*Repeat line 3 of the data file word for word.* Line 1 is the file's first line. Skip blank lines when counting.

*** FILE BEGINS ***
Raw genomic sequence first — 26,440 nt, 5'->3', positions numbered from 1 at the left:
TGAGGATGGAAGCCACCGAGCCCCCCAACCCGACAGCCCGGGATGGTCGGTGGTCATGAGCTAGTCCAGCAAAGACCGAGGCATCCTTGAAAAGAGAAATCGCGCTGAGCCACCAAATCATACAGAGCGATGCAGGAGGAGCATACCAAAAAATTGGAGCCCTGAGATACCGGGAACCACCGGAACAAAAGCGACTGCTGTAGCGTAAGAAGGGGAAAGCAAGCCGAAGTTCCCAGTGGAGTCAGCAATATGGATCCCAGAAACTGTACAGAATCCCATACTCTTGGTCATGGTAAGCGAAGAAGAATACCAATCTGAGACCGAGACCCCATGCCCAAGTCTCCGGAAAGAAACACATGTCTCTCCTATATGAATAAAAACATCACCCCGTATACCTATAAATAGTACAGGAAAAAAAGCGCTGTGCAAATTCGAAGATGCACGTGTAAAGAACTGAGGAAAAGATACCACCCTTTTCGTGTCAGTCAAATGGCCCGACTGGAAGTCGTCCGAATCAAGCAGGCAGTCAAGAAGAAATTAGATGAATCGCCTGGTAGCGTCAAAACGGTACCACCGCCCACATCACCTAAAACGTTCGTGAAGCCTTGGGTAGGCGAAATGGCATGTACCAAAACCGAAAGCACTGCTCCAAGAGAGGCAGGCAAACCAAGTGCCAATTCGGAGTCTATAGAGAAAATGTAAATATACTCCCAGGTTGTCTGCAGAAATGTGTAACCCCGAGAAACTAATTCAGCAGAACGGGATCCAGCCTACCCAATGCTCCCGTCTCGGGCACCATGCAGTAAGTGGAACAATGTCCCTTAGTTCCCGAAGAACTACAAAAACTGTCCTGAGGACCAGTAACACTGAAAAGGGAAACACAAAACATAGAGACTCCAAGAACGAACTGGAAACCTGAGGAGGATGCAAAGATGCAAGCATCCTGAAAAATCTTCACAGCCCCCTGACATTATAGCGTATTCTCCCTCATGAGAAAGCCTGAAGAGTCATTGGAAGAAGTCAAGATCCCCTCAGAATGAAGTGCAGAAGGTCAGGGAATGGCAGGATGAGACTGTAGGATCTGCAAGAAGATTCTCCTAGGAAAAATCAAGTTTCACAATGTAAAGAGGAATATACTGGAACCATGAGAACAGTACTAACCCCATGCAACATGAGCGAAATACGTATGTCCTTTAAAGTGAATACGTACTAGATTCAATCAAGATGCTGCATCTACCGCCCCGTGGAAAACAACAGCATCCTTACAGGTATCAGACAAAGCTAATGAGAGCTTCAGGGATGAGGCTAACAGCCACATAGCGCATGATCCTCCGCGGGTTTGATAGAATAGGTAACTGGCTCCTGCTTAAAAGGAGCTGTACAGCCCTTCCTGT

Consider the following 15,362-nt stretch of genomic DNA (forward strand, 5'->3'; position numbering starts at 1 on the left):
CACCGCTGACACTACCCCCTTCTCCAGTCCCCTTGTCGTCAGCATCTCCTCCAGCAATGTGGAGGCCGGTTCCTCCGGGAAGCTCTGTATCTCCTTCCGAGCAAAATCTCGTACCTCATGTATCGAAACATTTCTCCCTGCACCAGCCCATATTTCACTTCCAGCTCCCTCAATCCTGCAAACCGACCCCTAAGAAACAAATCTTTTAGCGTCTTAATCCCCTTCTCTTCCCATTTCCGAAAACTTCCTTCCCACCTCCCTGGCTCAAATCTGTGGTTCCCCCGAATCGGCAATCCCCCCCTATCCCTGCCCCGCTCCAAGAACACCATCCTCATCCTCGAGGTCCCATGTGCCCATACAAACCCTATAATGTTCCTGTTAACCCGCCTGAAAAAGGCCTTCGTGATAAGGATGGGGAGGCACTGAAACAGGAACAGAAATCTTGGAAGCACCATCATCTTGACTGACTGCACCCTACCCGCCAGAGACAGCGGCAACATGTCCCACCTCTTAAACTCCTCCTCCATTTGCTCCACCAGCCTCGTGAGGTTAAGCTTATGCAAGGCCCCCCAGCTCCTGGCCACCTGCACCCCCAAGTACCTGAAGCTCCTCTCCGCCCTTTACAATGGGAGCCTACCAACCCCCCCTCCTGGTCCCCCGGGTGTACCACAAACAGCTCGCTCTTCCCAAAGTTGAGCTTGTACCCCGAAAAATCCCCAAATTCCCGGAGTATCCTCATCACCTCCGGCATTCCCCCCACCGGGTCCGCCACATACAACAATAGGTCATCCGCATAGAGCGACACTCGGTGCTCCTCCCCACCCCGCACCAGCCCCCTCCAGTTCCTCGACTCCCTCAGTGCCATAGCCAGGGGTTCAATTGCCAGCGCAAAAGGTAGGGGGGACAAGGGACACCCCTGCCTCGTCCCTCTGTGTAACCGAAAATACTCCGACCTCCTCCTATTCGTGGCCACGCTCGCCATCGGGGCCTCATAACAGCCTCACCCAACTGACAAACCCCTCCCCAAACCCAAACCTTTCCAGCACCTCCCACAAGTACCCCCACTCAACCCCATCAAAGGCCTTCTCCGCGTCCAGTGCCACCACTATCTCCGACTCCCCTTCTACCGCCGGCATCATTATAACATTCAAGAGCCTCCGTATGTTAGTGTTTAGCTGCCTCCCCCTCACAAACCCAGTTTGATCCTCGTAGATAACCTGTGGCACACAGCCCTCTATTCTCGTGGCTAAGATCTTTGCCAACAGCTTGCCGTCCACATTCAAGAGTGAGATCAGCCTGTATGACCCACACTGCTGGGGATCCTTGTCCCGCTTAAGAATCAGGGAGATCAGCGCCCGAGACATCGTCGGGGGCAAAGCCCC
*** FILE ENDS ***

Consider the following 15,362-nt stretch of genomic DNA (forward strand, 5'->3'; position numbering starts at 1 on the left):